UPDATE: The original title of the article suggested that Norment was an adjunct at UVA Law school. The article from the Daily Press reads that Norment “makes more than double what any adjunct professor at the University of Virginia School of Law is paid, pulling in $60,000 a year in a field that typically pays less than $10,000.”
We apologize for the error. ~ ed.
Travis Fain over at the Daily Press reports this morning that Virginia Senate Majority Leader Tommy Norment pulls down a comfortable $60,000/yr salary as an adjunct professor
at University of Virginia Law at the College of William and Mary:
Their average pay was about $19,300 a year. An additional 155 adjuncts at the college make less than $10,000 a year, Whitson said via email. The William and Mary Law School lists more than 100 adjunct professors, including Norment, so most of its adjunct faculty makes less than $10,000.
The University of Virginia School of Law has about 100 paid adjunct faculty, all making between $2,000 and $24,500 a year, according to a school spokesman. Their median pay is $6,000, he said. The Daily Press requested similar information from George Mason Univesity, Virginia’s third and final public law school, but the university did not provide its data within two weeks.
Norment’s longstanding relationship with the College of William and Mary was an item of dispute during budget negotiations a few years back, where Norment pulled down $140,000/yr as legal counsel.
A few things to remark upon here:
(1) Adjunct professors get paid crap wages. There’s no other way to really sort that one out, and in an era where full-time faculty and tenure are rare indeed? For the median pay to be $6,000/yr when you do the actual math ($500 a credit hour times three, 20 students to a classroom, do the light switches really cost that much to go up and down?) one really has to wonder….
(2) Norment is a valuable professor. Show of hands — if you wanted to practice law in Virginia, would you want to take a course under Norment? Absolutely. I’d pay money for that class…
(3) Norment is more than just a professor. Norment is a legal advisor. Yes, that matters…
(4) Hamilton went to jail because he feathered a nest as a quid pro quo. For those who do not recall, Delegate Phil Hamilton was convicted in 2011 for 9.5 years on a bribery charge for creating a $40,000/yr post at Old Dominion University in exchange for $500,000 in state funds.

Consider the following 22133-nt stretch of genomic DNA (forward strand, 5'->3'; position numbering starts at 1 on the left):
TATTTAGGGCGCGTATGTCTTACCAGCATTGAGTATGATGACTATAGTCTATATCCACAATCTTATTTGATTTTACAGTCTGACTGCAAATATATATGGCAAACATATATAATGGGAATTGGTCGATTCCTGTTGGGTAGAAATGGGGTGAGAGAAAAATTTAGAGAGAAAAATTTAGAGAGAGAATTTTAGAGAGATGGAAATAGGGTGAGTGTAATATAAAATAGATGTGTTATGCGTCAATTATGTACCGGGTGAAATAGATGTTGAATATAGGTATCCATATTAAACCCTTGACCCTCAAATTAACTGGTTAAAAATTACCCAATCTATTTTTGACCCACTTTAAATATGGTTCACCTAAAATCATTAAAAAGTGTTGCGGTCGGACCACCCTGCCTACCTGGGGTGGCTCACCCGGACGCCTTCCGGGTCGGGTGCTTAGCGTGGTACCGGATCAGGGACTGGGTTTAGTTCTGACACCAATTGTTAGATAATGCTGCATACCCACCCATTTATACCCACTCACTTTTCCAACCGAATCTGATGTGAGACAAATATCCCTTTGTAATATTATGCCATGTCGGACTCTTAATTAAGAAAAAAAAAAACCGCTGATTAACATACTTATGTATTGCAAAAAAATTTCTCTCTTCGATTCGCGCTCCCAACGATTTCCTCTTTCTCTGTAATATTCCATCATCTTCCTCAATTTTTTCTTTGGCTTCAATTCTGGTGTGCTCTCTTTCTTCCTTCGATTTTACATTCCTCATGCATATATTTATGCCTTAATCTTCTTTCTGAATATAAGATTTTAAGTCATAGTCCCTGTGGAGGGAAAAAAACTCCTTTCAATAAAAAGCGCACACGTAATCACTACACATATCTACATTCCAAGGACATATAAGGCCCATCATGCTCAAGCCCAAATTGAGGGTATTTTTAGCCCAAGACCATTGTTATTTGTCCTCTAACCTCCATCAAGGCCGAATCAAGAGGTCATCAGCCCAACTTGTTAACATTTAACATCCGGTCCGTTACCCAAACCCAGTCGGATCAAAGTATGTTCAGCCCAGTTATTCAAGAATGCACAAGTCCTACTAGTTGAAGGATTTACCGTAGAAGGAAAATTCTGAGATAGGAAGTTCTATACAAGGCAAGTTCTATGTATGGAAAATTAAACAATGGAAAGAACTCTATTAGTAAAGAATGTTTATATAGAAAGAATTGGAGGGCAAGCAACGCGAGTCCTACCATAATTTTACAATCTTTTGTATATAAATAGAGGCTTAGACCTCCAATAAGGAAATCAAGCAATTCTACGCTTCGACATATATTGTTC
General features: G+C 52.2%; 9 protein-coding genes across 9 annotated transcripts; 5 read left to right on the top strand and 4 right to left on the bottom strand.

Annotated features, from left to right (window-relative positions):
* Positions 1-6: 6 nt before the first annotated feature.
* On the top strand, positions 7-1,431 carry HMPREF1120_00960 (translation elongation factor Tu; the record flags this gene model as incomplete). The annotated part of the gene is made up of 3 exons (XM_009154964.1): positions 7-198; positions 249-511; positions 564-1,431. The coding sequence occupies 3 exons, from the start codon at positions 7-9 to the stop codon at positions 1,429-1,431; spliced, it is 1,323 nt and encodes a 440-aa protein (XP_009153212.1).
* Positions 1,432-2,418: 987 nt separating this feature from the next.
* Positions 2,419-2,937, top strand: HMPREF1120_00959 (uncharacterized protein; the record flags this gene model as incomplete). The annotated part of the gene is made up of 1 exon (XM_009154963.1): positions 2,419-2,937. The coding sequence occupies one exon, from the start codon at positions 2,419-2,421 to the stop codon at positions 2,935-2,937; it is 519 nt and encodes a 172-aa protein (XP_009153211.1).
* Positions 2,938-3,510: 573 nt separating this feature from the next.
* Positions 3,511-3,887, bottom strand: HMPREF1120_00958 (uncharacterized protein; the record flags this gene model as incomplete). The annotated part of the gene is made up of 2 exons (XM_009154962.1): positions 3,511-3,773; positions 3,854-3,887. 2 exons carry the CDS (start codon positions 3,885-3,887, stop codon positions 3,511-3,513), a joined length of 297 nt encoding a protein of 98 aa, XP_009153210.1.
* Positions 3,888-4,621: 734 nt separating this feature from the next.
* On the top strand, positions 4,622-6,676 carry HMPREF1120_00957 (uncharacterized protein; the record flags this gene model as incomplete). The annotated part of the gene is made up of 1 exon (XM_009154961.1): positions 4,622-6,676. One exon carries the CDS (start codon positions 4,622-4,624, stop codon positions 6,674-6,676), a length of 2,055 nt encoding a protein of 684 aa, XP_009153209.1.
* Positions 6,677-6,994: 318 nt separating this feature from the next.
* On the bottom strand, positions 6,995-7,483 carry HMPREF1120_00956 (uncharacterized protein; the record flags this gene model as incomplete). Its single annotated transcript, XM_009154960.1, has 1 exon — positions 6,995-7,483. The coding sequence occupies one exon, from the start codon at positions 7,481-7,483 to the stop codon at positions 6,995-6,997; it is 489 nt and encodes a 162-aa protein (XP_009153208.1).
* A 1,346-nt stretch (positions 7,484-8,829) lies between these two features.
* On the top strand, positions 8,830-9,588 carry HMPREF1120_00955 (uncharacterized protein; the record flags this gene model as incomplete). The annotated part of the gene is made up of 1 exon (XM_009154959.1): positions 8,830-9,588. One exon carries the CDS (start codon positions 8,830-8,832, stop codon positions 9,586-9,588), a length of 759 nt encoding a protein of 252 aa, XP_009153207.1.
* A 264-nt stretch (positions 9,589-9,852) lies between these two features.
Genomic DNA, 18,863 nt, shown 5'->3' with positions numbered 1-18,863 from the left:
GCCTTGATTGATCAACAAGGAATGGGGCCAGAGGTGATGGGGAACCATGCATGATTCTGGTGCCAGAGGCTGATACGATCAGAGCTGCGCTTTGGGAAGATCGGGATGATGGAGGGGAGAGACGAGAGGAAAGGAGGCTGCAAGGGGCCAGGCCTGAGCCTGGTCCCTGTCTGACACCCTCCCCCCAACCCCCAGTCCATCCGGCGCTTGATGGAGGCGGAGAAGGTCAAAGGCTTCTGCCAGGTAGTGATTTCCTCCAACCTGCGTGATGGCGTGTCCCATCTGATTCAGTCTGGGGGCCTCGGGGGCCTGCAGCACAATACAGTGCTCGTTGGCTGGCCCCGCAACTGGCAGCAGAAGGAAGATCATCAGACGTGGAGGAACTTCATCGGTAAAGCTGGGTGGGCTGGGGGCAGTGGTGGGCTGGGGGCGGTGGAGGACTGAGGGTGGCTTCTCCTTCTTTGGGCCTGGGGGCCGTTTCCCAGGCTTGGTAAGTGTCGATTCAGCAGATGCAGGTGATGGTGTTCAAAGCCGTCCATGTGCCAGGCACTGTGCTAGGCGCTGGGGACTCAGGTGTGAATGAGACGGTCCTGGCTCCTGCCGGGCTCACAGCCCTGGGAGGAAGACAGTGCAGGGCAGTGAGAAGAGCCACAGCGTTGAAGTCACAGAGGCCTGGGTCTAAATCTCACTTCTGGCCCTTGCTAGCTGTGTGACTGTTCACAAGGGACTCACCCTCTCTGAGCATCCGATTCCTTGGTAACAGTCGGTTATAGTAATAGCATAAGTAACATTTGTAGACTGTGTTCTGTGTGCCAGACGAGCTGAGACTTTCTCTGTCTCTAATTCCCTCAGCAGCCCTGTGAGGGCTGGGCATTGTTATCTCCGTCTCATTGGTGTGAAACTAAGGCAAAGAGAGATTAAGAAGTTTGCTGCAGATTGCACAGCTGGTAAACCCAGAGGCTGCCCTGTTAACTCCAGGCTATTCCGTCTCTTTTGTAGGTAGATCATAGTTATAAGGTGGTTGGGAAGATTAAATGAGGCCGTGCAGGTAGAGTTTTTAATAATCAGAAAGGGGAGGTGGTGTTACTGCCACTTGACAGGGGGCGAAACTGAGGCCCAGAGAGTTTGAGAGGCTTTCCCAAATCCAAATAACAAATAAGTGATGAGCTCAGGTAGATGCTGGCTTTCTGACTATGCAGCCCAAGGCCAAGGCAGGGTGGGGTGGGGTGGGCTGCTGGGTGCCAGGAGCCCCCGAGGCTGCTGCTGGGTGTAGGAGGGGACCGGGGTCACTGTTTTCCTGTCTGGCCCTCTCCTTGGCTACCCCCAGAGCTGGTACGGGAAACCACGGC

(5) Someone needs to do a deeper dive on these quid pro quos in Virginia government — both local and state. For instance, Virginia state law is currently interpreted to understand that one may serve as say — attorney for a social services board or work for public education — provided there is a layer between you and the position held such as a social services board or a school board. Yes — there are a number of Delegates and State Senators (and local elected officials) who pass laws and set budgets pertaining to a field who then receive embarrassing subsidies from state government as advisors, counselors, teachers, and the like — corruption at its hardest, one would say.
This isn’t to say that Norment’s relationship with
UVA or William & Mary is improper in the slightest. It just is.
Nor is it to say that adjuncts shouldn’t be pleased with the fact that many of them are paid a pittance in comparison to a handful of well-connected and well-heeled individuals. When education (or any other public service) approximates a mafia, one should rightly begin raising questions.
One really hesitates to point the finger at Senator Norment, whose career literally revolves around higher education and the profession of law. Other instances?
Well… let’s just say isolating Norment for attention masks a deeper problem in Virginia government that needs to be plowed up to the sunlight.